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The Preachy Blog

Lamenting about us "managing"

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5/18/2012 -- Lamenting about us "managing"

When I was hiking about three years ago on Isle Royale, I was honestly surprised to read on a sign on top of "Mt. Ojibway", that we are - seriously - "managing air". Until then I was under the impression there are some things, which still elude our human hubris and urge to "manage", one of them being the tacitly accepted air pollution our lifestyle brings with it.

"Forest management" (converting real forests into unified rows of prospective lumber, via conversion into clearcuts and money), "Water management" (providing somewhat drinkable water out of an environment where not a single stream is free of contaminants any more), and now "Air management" (whatever that may be; the sign just vaguely stated that "[b]y monitoring air here we are helping to protect clear air everywhere").

But I was even wrong believing "Air Managers" is all we are setting ourselves up as. I hear we are now literally reaching for the stars with "solar radiation management". Geez!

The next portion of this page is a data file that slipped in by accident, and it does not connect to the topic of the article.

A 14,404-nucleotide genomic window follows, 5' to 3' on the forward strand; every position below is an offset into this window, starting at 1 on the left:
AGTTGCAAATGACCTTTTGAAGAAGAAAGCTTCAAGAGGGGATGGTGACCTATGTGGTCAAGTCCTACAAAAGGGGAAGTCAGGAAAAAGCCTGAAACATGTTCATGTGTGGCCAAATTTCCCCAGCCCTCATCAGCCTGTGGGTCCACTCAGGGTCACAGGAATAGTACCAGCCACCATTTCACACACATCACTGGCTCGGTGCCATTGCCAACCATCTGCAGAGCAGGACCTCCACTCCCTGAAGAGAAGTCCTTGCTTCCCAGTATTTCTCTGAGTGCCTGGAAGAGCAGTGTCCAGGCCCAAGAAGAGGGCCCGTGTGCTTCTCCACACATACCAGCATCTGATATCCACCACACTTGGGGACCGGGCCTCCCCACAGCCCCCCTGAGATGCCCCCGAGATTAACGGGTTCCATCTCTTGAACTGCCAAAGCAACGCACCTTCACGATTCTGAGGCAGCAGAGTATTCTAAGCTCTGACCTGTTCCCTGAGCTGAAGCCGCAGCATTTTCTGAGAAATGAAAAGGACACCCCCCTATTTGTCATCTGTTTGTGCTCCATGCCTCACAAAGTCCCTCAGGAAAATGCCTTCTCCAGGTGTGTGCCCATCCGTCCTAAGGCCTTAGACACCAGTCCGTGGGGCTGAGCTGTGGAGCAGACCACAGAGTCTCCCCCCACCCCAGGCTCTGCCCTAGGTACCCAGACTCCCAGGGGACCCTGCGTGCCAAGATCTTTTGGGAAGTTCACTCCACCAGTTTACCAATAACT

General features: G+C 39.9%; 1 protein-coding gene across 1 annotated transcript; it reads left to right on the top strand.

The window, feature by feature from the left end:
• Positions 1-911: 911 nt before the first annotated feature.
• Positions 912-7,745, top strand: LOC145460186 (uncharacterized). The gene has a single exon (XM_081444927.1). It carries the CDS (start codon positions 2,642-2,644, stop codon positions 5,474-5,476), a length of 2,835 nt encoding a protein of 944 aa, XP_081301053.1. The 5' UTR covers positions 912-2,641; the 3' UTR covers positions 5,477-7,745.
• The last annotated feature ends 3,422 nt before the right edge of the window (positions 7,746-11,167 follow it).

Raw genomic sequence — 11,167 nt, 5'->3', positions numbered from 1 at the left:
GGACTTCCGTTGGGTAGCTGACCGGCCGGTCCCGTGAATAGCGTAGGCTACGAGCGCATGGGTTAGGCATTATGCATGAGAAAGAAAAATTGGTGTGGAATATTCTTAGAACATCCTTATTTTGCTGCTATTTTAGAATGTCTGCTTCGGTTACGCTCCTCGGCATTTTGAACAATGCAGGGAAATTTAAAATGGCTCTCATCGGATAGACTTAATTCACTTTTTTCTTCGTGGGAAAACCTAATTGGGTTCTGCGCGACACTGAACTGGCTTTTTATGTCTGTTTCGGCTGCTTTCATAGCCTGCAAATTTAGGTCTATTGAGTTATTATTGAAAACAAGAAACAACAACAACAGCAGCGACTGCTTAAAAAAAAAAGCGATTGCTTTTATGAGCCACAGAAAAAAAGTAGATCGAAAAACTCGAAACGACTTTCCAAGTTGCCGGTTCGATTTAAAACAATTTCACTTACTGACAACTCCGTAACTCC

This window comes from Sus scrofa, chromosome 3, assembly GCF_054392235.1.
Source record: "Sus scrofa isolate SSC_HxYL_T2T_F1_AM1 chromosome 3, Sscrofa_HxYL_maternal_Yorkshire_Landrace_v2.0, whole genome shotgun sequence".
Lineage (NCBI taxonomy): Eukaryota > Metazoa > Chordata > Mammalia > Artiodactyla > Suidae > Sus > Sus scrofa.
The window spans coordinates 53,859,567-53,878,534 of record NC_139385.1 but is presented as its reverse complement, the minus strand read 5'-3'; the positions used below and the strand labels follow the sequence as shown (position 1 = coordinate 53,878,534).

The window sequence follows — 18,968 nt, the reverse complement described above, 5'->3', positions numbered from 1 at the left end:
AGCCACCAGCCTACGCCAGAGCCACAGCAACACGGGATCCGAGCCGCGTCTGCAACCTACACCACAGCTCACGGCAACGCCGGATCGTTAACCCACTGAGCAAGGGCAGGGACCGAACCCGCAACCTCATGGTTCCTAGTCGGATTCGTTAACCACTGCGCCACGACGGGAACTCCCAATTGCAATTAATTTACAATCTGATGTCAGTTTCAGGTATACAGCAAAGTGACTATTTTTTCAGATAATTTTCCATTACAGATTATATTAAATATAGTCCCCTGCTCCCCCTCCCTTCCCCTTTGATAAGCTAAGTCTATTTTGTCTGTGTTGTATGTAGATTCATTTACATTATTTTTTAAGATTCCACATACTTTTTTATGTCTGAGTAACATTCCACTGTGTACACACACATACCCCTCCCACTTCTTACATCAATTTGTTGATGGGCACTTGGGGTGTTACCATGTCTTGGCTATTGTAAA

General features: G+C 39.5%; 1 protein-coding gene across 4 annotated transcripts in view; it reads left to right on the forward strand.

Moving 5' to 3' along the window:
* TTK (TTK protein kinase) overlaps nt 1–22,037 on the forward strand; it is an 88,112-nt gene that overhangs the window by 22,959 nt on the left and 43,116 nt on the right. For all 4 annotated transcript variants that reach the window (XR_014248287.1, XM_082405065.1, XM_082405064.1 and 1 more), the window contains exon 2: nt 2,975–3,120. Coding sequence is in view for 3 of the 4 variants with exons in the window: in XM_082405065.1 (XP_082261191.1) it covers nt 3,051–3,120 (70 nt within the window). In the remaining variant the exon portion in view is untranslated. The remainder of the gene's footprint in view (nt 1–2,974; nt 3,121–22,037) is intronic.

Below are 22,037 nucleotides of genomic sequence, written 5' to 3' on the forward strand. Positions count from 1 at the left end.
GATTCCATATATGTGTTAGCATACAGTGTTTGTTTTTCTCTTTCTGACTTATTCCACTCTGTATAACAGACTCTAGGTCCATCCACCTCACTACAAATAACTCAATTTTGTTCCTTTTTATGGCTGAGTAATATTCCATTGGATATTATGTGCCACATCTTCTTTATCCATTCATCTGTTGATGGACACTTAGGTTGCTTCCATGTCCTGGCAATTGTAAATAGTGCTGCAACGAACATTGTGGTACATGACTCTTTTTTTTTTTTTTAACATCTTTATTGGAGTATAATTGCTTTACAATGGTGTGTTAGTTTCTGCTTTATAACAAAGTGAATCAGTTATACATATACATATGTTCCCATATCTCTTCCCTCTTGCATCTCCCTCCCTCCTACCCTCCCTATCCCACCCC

By now we should clearly see we have been everything else but decent "managers" of our environment. Forests disappearing, rivers contaminated, oceans emptied (and "dead zones" declared), air polluted, land denuded of soil - and we still aim for more: "managing solar radiation".

Much of this is about our urge to be in control. This civilization wants to dominate, wants to so desperately be special among all other life on this planet, that we misinterpret our technological abilities as the proof to be above it all, and take this as justification to wreak havoc around us. The sixth mass extinction of life on this planet? Never mind, we'll manage.
How would we determine whether we are really still in control, or are merely tinkering with unintended effects of previous (then mis-)management, at an ever-increasing scale? Claiming to be "sapiens" we should be wise enough to realize such a situation, instead of killing off our host like a parasite. "Any decent definition of wisdom would include the recognition of the limits of cleverness" I recently read. So true - and I don't see we acknowledge that our wisdom is apparently far too limited to deal with the complexity of life. To me it looks as if we are increasingly reacting instead of acting (with foresight), which does not fit into my definition of wise management.

In other words: is the hubris, believing we are able to manage everything, manageable?

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